More needs to be done, groups say

Declining abortion rates are being welcomed by various groups and organisations throughout New Zealand, but many say more must be done to address issues of concern.

The Abortion Law Reform Association of New Zealand (Alranz) hoped declining abortion rates were a sign of increased access to contraception and the ability of women to choose the timing, spacing and number of children.

But Alranz president Dr Morgan Healey said Statistics New Zealand data needed to be understood within a wider social context which "continues to stigmatise women for their sexual and reproductive choices".

The stigma and silence associated with abortion had to be broken, and policy amended to reflect a fair society, Dr Healey said.

"Alranz calls on the Government to use the opportunity of the annual release of abortion statistics to move toward a review of the existing laws," she said.

Right to Life New Zealand spokesman Ken Orr, of Christchurch, said the "huge decrease" in annual abortions was encouraging.

He suggested abortions were becoming less popular among New Zealand women, who had an increased awareness about associated risks, which he said included mental-health issues.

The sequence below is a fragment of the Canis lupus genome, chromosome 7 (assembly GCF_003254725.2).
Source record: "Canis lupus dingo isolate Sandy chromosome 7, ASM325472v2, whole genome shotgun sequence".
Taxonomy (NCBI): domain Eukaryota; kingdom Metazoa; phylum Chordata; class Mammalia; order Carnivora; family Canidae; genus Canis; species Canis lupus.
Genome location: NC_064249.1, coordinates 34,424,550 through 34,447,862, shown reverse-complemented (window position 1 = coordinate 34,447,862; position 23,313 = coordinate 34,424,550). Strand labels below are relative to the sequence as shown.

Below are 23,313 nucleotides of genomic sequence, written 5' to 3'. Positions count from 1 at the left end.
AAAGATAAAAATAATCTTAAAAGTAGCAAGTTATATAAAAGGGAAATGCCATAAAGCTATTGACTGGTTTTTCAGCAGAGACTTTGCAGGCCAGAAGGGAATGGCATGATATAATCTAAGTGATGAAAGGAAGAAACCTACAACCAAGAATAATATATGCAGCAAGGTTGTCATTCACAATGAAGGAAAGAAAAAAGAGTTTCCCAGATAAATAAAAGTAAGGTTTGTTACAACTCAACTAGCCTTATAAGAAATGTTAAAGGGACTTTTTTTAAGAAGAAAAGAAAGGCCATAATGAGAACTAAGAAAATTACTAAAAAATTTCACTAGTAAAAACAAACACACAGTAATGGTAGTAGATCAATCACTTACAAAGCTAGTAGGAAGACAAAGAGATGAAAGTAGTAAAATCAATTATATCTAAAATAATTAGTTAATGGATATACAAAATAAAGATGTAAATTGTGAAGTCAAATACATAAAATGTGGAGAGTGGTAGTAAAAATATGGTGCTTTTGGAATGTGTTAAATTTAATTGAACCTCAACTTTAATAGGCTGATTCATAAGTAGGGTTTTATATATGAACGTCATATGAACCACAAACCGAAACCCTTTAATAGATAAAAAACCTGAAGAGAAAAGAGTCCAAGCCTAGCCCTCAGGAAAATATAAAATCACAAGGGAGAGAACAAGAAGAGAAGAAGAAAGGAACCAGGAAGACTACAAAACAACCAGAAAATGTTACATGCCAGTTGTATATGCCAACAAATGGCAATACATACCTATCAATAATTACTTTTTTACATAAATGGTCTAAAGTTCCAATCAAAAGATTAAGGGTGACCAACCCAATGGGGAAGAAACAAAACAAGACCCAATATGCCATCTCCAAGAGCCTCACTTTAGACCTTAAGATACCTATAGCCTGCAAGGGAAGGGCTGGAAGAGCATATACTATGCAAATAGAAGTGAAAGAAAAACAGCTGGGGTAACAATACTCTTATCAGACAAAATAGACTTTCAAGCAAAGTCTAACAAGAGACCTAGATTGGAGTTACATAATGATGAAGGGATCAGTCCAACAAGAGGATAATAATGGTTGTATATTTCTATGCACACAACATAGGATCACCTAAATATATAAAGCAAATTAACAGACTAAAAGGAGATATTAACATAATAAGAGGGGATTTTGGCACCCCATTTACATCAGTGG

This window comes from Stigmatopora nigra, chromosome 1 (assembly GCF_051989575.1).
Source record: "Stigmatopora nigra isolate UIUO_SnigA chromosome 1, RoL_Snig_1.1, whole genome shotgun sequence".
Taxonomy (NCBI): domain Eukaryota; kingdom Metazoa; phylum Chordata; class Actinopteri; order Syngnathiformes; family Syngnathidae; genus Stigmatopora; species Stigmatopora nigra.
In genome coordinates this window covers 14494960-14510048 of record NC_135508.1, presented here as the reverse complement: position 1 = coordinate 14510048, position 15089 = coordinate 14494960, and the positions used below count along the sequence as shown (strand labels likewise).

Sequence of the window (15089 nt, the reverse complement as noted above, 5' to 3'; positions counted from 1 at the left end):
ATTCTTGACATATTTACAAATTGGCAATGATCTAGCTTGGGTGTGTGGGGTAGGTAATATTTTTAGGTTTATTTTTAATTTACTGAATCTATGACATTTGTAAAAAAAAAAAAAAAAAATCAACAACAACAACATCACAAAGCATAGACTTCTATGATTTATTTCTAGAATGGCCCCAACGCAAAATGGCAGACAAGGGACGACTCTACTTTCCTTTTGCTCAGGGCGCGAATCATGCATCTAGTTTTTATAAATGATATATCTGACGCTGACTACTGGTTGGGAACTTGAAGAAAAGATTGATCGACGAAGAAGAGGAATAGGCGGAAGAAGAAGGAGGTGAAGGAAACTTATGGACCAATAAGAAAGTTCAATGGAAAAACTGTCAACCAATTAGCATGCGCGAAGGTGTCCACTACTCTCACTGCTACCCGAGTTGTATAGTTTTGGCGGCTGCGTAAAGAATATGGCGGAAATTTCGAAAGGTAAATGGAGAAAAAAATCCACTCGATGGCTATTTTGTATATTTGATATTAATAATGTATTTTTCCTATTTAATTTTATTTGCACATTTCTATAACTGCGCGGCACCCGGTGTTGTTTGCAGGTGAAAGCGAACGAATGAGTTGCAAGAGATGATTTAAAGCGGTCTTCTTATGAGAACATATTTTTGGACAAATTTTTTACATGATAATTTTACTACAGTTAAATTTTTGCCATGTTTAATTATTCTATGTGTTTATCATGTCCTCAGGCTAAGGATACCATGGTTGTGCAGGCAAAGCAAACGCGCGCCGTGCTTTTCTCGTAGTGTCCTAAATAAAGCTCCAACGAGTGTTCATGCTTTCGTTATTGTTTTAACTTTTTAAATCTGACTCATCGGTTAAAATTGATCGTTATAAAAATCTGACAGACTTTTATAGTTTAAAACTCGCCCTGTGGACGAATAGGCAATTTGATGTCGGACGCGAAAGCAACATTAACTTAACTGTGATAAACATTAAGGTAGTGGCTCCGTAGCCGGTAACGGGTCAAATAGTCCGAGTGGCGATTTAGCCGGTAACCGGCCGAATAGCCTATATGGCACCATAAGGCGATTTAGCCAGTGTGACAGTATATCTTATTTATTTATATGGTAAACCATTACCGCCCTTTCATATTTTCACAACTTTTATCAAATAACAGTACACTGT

Mr Orr was concerned most abortions were authorised on the grounds of mental health after a brief examination and said women should be more thoroughly assessed before abortion was approved.

Family First New Zealand also welcomed the drop in abortions but issued a press release stating the number of teenagers choosing abortion was still a concern.

In the year to December 2011, there were 2890 voluntary, legal abortions performed on girls aged 11 to 19 years in New Zealand.

"An average of 55 teens have an abortion each week, 38% of women have had previous abortions ... and 17% of abortions are being performed in the 12th week or later, despite the research on fetal development," Family First national director Bob McCoskrie said.

Family First called for a law which required informed consent including ultrasound for all potential abortions and counselling to be provided only by non-providers of abortion services.


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